Permitted uses in the Agriculture A-1 zone are defined in the Land Use Bylaw, Section 38.1, and these include agriculture, agriculture processing, greenhouse, equestrian and residential single family. Land located in the Agricultural Land Reserve is regulated by the ALR Regulation, in addition to District bylaws. Uses beyond what is specifically permitted, may be permitted if supported by Council and the Provincial Agricultural Land Commission (ALC). In some cases, a rezoning or a temporary use permit would be required along with a Non-Farm Use application. Further details may be found on the current planning pages and at the ALC.
Permit Type or Use
Generally, one dwelling unit is permitted on the property. Within the dwelling unit, a secondary suite is permitted, but it must be located in the dwelling and not in a detached building. There may be other options for additional dwellings, as permitted by the Agricultural Land Commission (ALC), such as a temporary mobile home for family. If you have a active farm that requires farm help to manage, there may be an opportunity to apply for a farm help residence. This application would be reviewed by Council, as well as the ALC, so it is important to demonstrate the need for help on the farm. Remember, properties less than 2 acres in area are not regulated by the ALC and therefore would not have an opportunity for additional dwellings. Detailed information is available on the ALC website.
If you are planning on constructing an addition, new building or renovate an existing one, check out the Residential Building Permit page.
Agricultural buildings, larger than 10 sq. meters, require a building permit as per the building bylaw. Along with the BC Building Code, the National Farm Code applies to aspects relating to structural sufficiency, fire safety and health requirements. Accessory buildings related to the residential use, would have the same requirements as accessory buildings on residential properties. If your property is zoned A-1, there are no limits to lot coverage, but setbacks and height are regulated in the Land Use Bylaw. Check out the Residential Building Permit page for more information about the building permit process and for accessory buildings (not for agricultural use).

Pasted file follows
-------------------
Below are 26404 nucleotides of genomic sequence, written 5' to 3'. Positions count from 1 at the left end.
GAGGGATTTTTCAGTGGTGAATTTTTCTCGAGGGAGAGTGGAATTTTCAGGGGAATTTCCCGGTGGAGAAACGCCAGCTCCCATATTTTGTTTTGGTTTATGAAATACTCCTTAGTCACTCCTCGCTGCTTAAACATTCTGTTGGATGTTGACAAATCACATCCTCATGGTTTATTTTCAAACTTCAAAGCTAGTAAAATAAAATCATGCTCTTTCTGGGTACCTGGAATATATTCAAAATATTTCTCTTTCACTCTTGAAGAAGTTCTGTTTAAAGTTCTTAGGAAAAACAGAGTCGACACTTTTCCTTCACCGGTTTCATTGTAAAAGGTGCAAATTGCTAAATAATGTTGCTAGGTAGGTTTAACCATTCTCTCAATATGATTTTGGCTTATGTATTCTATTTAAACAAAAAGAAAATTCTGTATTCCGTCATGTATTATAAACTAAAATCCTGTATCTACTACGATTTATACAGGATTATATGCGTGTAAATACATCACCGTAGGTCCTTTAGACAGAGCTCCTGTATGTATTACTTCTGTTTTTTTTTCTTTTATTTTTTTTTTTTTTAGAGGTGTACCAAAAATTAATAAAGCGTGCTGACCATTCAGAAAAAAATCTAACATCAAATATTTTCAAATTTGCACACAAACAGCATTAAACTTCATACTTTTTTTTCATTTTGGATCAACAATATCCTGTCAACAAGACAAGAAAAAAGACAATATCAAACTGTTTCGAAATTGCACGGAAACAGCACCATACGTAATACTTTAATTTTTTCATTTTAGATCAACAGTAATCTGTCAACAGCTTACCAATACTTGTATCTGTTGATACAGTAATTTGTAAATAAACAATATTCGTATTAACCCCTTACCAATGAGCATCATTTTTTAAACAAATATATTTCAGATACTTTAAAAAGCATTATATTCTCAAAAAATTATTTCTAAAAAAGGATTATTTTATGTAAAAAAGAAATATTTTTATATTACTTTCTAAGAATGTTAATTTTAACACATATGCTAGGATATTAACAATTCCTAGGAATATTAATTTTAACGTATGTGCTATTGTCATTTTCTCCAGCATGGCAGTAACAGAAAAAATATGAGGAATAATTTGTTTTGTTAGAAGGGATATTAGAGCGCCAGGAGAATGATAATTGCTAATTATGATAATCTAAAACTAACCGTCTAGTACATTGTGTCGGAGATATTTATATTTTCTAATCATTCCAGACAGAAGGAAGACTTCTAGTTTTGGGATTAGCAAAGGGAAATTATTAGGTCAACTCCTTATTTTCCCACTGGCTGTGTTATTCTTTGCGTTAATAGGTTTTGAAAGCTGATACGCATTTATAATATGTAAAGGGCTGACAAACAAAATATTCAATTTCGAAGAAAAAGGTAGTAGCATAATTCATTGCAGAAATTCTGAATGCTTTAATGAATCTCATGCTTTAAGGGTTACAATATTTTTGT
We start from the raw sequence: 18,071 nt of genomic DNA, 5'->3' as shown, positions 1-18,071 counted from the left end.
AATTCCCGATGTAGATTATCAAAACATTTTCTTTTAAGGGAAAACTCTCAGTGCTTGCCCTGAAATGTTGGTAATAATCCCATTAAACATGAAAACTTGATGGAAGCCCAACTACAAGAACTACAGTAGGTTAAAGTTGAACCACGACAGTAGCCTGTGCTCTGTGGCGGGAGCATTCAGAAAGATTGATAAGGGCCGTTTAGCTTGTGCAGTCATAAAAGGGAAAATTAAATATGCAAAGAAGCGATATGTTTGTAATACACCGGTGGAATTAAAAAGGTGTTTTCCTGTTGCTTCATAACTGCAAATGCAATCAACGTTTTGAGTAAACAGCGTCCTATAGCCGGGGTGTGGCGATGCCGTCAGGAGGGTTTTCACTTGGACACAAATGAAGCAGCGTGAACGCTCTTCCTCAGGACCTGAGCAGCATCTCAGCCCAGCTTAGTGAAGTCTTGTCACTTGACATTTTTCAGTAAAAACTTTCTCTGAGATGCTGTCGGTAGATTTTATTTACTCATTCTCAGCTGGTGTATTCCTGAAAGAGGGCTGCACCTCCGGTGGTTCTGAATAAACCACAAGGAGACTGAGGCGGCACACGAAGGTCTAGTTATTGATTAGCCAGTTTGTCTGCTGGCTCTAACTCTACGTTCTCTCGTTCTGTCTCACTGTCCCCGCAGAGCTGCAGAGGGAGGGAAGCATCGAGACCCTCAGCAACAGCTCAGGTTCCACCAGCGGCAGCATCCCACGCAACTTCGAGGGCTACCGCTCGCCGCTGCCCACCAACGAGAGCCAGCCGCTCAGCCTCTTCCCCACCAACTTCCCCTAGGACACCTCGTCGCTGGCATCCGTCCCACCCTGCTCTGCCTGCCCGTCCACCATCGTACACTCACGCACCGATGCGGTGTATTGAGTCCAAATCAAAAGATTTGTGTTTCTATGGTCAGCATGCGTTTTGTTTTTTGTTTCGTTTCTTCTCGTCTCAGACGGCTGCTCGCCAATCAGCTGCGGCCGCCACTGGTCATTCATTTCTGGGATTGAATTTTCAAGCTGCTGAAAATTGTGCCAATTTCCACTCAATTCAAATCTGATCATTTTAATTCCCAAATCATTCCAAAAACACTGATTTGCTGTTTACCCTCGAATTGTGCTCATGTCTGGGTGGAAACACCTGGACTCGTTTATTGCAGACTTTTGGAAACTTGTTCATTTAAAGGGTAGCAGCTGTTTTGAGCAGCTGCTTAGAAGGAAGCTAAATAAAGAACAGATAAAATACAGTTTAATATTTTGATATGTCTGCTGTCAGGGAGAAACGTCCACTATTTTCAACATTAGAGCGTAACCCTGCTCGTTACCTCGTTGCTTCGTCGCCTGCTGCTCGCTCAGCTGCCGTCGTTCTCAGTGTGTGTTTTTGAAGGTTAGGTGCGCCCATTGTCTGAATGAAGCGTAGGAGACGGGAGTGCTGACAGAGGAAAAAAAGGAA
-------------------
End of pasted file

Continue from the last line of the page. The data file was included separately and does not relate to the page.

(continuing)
An agricultural building for the purposes of cannabis production must meet regulations specific for these buildings. Land Use Bylaw Part 5, Section 36B includes minimum building setbacks to property lines, watercourses, ALR boundaries, school and parks. Additionally, the bylaw reflects the amended ALR Regulation which requires new structures to have a "base consisting entirely of soil" to be designated as "farm use". Further details on this can be found in the ALC Information Bulletin 04.
The ALR is a provincial designation in which agriculture is recognized as the priority use. Farming is encouraged and non-agricultural uses are controlled. The ALR takes precedence over, but does not replace, other legislation and local bylaws that may apply. An ALC application is required whenever a land owner of property within the Agricultural Land Reserve intends to:
The Official Community Plan identifies environmentally sensitive areas (riparian, shoreline and sensitive ecosystems) that may be designated on your property. However, these Development Permits (DP) do not apply for normal farm practices protected by the Farm Practices Protection (Right to Farm) Act. While the DP Guidelines do not apply to normal farming practices, they do apply to non-farming activities on agriculturally zoned properties. For example, construction of a non-farm building, a residence or a parking area on land within the Agricultural Land Reserve would be subject to the Development Permit Guidelines. Check out this link for more information on Development Permits.